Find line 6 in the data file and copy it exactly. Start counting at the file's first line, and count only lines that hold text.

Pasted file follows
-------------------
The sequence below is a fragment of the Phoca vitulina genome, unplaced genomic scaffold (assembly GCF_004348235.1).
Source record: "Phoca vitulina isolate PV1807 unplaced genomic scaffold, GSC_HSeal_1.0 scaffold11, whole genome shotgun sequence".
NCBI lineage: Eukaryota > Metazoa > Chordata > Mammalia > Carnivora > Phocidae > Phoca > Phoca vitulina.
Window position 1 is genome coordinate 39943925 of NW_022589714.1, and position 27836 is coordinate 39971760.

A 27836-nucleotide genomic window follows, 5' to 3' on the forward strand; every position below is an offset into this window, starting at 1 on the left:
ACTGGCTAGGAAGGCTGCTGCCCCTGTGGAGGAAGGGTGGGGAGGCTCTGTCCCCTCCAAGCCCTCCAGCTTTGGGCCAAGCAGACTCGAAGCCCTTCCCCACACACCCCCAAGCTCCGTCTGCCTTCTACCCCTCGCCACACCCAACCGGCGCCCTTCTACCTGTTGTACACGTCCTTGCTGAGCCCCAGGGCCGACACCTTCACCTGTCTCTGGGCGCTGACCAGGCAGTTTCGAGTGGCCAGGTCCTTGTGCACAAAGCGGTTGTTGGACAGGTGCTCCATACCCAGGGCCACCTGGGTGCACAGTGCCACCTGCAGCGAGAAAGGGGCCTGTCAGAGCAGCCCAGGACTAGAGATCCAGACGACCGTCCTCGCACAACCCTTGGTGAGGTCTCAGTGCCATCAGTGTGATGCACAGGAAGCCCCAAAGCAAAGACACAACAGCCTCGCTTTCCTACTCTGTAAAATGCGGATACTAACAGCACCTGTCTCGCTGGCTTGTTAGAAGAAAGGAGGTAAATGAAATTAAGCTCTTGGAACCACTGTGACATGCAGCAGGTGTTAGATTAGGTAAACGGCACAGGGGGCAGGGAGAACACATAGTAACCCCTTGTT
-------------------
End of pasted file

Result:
ACTGGCTAGGAAGGCTGCTGCCCCTGTGGAGGAAGGGTGGGGAGGCTCTGTCCCCTCCAAGCCCTCCAGCTTTGGGCCAAGCAGACTCGAAGCCCTTCCCCACACACCCCCAAGCTCCGTCTGCCTTCTACCCCTCGCCACACCCAACCGGCGCCCTTCTACCTGTTGTACACGTCCTTGCTGAGCCCCAGGGCCGACACCTTCACCTGTCTCTGGGCGCTGACCAGGCAGTTTCGAGTGGCCAGGTCCTTGTGCACAAAGCGGTTGTTGGACAGGTGCTCCATACCCAGGGCCACCTGGGTGCACAGTGCCACCTGCAGCGAGAAAGGGGCCTGTCAGAGCAGCCCAGGACTAGAGATCCAGACGACCGTCCTCGCACAACCCTTGGTGAGGTCTCAGTGCCATCAGTGTGATGCACAGGAAGCCCCAAAGCAAAGACACAACAGCCTCGCTTTCCTACTCTGTAAAATGCGGATACTAACAGCACCTGTCTCGCTGGCTTGTTAGAAGAAAGGAGGTAAATGAAATTAAGCTCTTGGAACCACTGTGACATGCAGCAGGTGTTAGATTAGGTAAACGGCACAGGGGGCAGGGAGAACACATAGTAACCCCTTGTT